In reality, however, technological advancement constantly occurs as a whole; updated models lead to updated tools and mechanisms. Take DoH and its impact on parental controls as an example. DoH encrypts DNS queries, rendering most current DNS-filtering mechanisms used for parental controls obsolete; these mechanisms rely on DNS packet inspection that cannot be done on encrypted data without intercepting and decrypting the stream first. In response, both browsers and DNS servers are developing new technologies and services. Mozilla launched its “Canary Domains” mechanism, where queries for ISP-restricted domains are flagged and trigger DoH to be disabled. DoH-compatible DNS server providers like cleanbrowsing.org implement their own filtering policies at the resolver level. While these responses do not mitigate the need to ensure users’ privacy and access to information rights through strong legal and regulatory protections, accountability and transparency of service providers to users, and meaningful user choice, they demonstrate that the real benefits of browser privacy and security measures should not be thwarted on the basis of perceived threats to the status quo.
Leadership opportunity for the EU
In the European Union, the adoption of the General Data Protection Regulation (GDPR) has obliged all stakeholders in the debate to recognise and comply with data protection and privacy-by-design principles. Moreover, the Body of European Electronic Communication Regulators, whose main task is to contribute to the development and better functioning of the EU internal market for electronic communications networks and services, has identified users’ empowerment among its priorities. These dynamics create an opportunity for EU actors to advance global leadership in efforts toward a privacy-oriented internet infrastructure.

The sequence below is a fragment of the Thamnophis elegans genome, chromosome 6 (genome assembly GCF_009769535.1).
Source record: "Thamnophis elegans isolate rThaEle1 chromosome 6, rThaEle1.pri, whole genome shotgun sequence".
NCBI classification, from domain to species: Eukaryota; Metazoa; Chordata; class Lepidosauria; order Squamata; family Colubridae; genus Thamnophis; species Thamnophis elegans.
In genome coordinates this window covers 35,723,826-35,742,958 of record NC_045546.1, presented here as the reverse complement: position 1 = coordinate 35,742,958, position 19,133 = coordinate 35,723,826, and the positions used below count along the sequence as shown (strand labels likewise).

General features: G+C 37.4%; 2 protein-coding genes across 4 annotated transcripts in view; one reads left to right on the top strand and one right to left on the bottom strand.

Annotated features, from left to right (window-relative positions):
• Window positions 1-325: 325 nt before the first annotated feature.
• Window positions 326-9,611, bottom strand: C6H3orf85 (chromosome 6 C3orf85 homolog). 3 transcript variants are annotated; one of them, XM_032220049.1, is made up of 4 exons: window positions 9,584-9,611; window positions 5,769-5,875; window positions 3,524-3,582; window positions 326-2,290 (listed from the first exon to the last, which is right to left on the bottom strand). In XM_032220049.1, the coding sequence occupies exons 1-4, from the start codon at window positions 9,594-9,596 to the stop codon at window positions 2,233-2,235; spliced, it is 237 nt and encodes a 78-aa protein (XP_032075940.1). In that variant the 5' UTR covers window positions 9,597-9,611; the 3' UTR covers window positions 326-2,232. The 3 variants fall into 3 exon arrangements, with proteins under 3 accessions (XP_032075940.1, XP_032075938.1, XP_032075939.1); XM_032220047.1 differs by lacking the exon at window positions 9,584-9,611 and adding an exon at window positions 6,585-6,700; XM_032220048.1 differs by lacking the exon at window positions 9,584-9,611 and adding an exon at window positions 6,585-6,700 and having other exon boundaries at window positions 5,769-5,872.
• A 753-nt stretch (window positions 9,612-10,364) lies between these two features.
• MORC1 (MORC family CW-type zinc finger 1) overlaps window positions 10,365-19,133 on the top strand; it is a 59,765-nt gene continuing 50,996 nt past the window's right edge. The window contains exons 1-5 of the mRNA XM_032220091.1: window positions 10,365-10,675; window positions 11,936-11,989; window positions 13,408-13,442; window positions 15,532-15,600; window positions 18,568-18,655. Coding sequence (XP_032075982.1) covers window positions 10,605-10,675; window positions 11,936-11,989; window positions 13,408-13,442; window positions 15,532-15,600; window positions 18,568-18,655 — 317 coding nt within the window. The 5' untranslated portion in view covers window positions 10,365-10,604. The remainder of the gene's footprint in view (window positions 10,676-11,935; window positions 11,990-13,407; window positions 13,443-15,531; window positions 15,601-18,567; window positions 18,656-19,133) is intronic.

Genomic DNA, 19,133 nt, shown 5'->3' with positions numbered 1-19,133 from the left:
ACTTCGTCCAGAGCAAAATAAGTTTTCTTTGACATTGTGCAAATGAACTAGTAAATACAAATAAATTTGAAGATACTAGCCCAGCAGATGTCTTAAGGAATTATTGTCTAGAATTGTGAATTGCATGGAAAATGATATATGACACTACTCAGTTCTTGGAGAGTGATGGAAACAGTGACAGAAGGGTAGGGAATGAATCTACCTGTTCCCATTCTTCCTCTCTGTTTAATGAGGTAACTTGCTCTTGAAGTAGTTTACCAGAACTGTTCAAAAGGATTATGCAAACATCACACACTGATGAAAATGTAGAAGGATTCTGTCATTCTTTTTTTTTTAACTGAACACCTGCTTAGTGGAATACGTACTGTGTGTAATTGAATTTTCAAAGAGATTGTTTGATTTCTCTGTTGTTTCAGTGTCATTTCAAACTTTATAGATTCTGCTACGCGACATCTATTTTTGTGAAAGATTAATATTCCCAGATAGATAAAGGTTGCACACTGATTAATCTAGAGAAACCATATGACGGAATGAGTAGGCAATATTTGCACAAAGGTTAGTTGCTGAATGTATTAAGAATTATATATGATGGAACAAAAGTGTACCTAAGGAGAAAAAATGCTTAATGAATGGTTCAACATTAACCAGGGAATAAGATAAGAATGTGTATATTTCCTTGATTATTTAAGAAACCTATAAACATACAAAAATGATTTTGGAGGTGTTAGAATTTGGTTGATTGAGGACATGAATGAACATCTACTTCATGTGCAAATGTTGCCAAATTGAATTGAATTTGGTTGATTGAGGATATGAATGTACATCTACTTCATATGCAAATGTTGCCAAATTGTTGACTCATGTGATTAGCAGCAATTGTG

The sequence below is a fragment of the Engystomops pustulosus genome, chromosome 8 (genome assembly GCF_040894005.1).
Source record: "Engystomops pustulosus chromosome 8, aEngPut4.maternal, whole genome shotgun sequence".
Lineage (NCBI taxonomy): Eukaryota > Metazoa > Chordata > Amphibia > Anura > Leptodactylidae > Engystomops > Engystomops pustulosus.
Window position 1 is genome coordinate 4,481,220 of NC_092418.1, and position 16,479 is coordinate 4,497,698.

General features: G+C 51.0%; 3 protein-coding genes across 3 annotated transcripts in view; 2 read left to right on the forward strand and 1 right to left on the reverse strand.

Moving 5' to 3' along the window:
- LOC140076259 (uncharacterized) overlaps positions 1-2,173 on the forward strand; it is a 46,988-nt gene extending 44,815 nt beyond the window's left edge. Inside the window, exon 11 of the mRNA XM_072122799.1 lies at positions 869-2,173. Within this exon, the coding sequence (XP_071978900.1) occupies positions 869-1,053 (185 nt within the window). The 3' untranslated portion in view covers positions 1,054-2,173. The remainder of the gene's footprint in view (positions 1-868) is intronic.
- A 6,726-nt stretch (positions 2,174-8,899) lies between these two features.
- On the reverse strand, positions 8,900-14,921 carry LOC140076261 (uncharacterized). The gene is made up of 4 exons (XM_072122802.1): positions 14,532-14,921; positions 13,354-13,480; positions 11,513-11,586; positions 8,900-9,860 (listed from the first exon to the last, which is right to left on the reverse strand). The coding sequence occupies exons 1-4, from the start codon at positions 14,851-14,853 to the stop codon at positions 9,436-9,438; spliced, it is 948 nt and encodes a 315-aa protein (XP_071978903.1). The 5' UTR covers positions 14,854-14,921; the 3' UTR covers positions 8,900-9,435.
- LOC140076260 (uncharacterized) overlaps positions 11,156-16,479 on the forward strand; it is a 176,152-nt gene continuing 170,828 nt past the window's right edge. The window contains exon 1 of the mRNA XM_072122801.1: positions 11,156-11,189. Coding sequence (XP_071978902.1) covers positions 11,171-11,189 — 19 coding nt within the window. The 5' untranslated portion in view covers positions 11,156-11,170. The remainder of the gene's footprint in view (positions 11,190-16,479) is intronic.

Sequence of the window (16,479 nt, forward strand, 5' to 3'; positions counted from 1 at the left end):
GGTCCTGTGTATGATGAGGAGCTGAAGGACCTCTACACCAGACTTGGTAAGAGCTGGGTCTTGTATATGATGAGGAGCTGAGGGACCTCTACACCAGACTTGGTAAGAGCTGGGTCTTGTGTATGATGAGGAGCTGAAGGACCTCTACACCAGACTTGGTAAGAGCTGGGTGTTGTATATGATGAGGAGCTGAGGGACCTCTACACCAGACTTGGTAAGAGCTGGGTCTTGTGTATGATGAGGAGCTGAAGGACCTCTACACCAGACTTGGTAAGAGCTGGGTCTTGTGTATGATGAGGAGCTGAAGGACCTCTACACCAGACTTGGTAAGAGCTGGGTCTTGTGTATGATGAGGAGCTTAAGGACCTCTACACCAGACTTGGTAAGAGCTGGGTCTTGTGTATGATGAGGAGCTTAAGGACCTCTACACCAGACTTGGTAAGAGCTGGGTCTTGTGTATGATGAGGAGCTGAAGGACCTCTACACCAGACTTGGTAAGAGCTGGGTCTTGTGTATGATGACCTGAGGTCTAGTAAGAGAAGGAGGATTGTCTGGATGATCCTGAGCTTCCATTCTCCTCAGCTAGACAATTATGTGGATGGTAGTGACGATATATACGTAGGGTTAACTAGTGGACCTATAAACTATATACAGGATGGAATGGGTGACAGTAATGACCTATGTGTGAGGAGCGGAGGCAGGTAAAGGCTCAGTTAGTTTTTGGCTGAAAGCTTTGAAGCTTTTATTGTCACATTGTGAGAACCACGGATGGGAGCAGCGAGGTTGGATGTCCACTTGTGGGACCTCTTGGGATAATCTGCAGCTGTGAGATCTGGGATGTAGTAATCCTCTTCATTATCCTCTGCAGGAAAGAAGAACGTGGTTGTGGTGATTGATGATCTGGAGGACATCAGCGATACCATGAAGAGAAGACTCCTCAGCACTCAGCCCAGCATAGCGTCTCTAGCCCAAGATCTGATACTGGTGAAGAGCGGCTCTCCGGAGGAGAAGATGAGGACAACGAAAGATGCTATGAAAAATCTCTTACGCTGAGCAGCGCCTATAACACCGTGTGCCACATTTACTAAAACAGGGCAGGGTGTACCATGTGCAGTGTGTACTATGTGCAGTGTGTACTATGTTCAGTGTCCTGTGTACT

ARTICLE 19 strongly supports initiatives to advance browser privacy, including the implementation of protocols such as eSNI and DoH that facilitate stronger, more ubiquitous encryption of the Domain Name System and privacy-centric web advertising models for browsers. We believe these initiatives will lead to greater respect for privacy and human rights across the sector. In particular, we recommend that:
- ISPs must help decentralize the encrypted DNS model by deploying their own DoH-compatible servers and encrypted services, taking advantage of the relatively low number of devices currently using DoH and the easy adoption curve it implies;
- Browsers and DNS service providers should not override users’ configurations regarding when to enable or disable encryption services and which DNS service provider to use. Meaningful user choice should be facilitated by clear terms of service and accessible and clearly defined default, opt-in, and opt-out settings and options;
- Browsers must additionally ensure that, even as they build privacy-friendly revenue generation schemes and move away from targeted ad models, all of these practices are transparent and clearly defined for users, both in the terms of service and codebase;
- Internet standards bodies should encourage the inclusion of strong privacy and accountability considerations in the design of protocol specifications themselves, acknowledging the effects of these protocols in real-life testing and deployment; and
- Civil society must promote the widespread adoption of secure tools, designs, and protocols through information dissemination to help educate the community and empower users’ choices;
Finally, we urge internet users to support the development and application of privacy-based tools that do not monetise their data by demanding products from their service providers that better protect their privacy.